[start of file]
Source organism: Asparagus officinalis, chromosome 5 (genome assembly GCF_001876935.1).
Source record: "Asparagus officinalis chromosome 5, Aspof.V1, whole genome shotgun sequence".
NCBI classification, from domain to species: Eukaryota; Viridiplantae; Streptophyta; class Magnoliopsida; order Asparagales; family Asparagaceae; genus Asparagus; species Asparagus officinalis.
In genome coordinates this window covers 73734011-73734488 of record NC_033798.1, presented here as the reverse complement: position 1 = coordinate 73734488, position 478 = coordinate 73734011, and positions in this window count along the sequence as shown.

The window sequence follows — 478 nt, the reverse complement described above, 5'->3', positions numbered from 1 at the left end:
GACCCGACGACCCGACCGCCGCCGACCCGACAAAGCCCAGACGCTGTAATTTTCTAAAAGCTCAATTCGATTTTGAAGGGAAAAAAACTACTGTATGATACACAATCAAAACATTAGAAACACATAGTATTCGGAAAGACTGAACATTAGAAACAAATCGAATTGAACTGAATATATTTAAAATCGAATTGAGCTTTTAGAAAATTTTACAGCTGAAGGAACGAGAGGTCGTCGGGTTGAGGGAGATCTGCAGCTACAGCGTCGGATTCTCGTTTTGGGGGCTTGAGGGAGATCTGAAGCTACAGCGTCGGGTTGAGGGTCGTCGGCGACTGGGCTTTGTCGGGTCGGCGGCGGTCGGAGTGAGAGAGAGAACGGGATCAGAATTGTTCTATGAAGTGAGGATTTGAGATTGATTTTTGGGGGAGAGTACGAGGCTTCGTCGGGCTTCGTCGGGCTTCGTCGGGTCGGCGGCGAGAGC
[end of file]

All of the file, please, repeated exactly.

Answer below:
Source organism: Asparagus officinalis, chromosome 5 (genome assembly GCF_001876935.1).
Source record: "Asparagus officinalis chromosome 5, Aspof.V1, whole genome shotgun sequence".
NCBI classification, from domain to species: Eukaryota; Viridiplantae; Streptophyta; class Magnoliopsida; order Asparagales; family Asparagaceae; genus Asparagus; species Asparagus officinalis.
In genome coordinates this window covers 73734011-73734488 of record NC_033798.1, presented here as the reverse complement: position 1 = coordinate 73734488, position 478 = coordinate 73734011, and positions in this window count along the sequence as shown.

The window sequence follows — 478 nt, the reverse complement described above, 5'->3', positions numbered from 1 at the left end:
GACCCGACGACCCGACCGCCGCCGACCCGACAAAGCCCAGACGCTGTAATTTTCTAAAAGCTCAATTCGATTTTGAAGGGAAAAAAACTACTGTATGATACACAATCAAAACATTAGAAACACATAGTATTCGGAAAGACTGAACATTAGAAACAAATCGAATTGAACTGAATATATTTAAAATCGAATTGAGCTTTTAGAAAATTTTACAGCTGAAGGAACGAGAGGTCGTCGGGTTGAGGGAGATCTGCAGCTACAGCGTCGGATTCTCGTTTTGGGGGCTTGAGGGAGATCTGAAGCTACAGCGTCGGGTTGAGGGTCGTCGGCGACTGGGCTTTGTCGGGTCGGCGGCGGTCGGAGTGAGAGAGAGAACGGGATCAGAATTGTTCTATGAAGTGAGGATTTGAGATTGATTTTTGGGGGAGAGTACGAGGCTTCGTCGGGCTTCGTCGGGCTTCGTCGGGTCGGCGGCGAGAGC